The Great Gatsby is a story that mainly reflects American society through the 1920s. The major topics of The Great Gatsby encompass religion, class and social status, gender roles, and corruption, all deeply rooted in American culture. These themes are depicted by Fitzgerald throughout the novel The main symbol of The Great Gatsby is The Eyes of T. J Eckleburg, The Eyes of God. The eyes are painted on an old advertising billboard overlooking the Valley of Ashes where most characters in The Great Gatsby reside.
The eyes symbolize the lack of morality among American society, especially following The First World War when traditional values were questioned and discarded in favor of material wealth. The ashes represent the aftermath of The First World War, the war that is frequently referenced throughout The Great Gatsby. The American Dream can be seen as a metaphor for rebirth in The Great Gatsby. This metaphor provides hope to Americans during times when traditional values were questioned by many individuals after The First World War.
The American dream also symbolizes religion in several ways; it offers purpose to those who still believe in God and The Great Gatsby is titled The Great Gatsby because the American Dream provides hope to many Americans. The American Dream also offers a sense of happiness for those who pursue it but do not achieve it, just as true love does in The Great Gatsby. The concept of The American Dream is deeply rooted in religion and represents rebirth and renewal.
The title ” The Great Gatsby ” symbolizes the pursuit that many characters have in The Great Gatsby: the pursuit of happiness, represented by The American Dream, which can be described as greatness. However, most characters never reach greatness due to their demise or their own vices such as greed and corruption; they ultimately lose sight of what’s truly important, The American Dream. It is evident that The Great Gatsby is based on The American Dream through the setting, characters and symbolism throughout The Great Gatsby.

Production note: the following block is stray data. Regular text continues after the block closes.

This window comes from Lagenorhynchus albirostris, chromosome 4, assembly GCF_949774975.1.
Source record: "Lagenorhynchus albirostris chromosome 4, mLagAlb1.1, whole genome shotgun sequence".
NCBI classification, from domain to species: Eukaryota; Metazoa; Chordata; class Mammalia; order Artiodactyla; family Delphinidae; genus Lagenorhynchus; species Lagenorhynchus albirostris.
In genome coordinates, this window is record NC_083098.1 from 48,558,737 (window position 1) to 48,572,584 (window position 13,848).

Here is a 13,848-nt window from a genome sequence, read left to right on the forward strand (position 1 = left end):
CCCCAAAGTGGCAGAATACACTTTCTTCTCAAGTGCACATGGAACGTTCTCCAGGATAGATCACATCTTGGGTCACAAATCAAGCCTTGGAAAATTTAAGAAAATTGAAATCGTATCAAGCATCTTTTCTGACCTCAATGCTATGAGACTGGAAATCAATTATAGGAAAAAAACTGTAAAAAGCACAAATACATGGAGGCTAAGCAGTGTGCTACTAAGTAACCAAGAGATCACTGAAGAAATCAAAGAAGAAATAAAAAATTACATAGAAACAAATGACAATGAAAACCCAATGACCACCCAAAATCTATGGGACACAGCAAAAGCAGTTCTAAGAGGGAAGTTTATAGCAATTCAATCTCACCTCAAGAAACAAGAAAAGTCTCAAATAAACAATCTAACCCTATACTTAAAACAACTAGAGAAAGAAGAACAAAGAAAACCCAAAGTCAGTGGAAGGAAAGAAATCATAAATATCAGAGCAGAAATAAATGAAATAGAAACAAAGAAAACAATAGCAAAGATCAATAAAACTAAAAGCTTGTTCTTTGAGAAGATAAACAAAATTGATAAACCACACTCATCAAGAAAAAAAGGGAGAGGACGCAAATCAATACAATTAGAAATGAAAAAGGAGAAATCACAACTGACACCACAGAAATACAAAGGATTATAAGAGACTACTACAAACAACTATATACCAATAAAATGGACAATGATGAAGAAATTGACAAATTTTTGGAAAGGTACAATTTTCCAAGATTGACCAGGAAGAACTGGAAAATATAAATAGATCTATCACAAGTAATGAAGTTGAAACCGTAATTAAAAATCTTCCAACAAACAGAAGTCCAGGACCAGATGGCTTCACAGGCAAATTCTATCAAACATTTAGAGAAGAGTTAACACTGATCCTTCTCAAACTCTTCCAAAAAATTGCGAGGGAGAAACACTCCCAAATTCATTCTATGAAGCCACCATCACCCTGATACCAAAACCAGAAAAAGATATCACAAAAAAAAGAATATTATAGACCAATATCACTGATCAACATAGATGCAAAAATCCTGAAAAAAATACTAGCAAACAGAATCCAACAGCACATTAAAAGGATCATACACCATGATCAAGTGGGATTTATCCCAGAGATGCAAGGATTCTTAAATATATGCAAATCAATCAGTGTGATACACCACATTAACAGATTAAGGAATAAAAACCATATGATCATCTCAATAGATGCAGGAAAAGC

The Eyes of T. J Eckleburg symbolize The American Dream, a concept deeply rooted in religion. The pursuit of The American Dream symbolizes happiness but also the lack of morality among many people after The First World War. The eyes can represent a false sense of greatness which most characters never achieve due to their own vices or demise. This may be a reflection of America during the 1920s when material wealth was highly valued over principle values.
The vast majority of the novel takes place within New York where society focused on material wealth rather than principle values; corruption was also depicted through The American Dream during The Great Gatsby. The Great Gatsby is also representative of The American Dream throughout The Great Gatsby, for instance, The Great Gatsby can be seen as a metaphor for The American Dream because The Great Gatsby symbolizes the pursuit that many characters have in The Great Gatsby; the pursuit of happiness which can also be described as greatness.
However, most characters never achieve it due to their own vices or demise; they ultimately lose sight of what’s truly important, The American Dream. It is evident that The American Dream has a prominent role in The Great Gatsby because the novel offers hope to Americans after The First World War when traditional values were questioned by many individuals. The concept of The American Dream is deeply rooted in religion and represents rebirth and renewal.
The Great Gatsby is a classic American novel that has been taught in schools for decades to introduce The Great Gatsby, The American Dream and The Eyes of T. J Eckleburg. The American Dream can be seen as the soul or driving force behind The Great Gatsby because, without The American Dream, many characters would not pursue what they ultimately lose sight of: The American Dream itself. The other themes such as corruption and greed would not exist without The American Dream; all other themes derive from it which demonstrates the important role this idea plays throughout The Great Gatsby.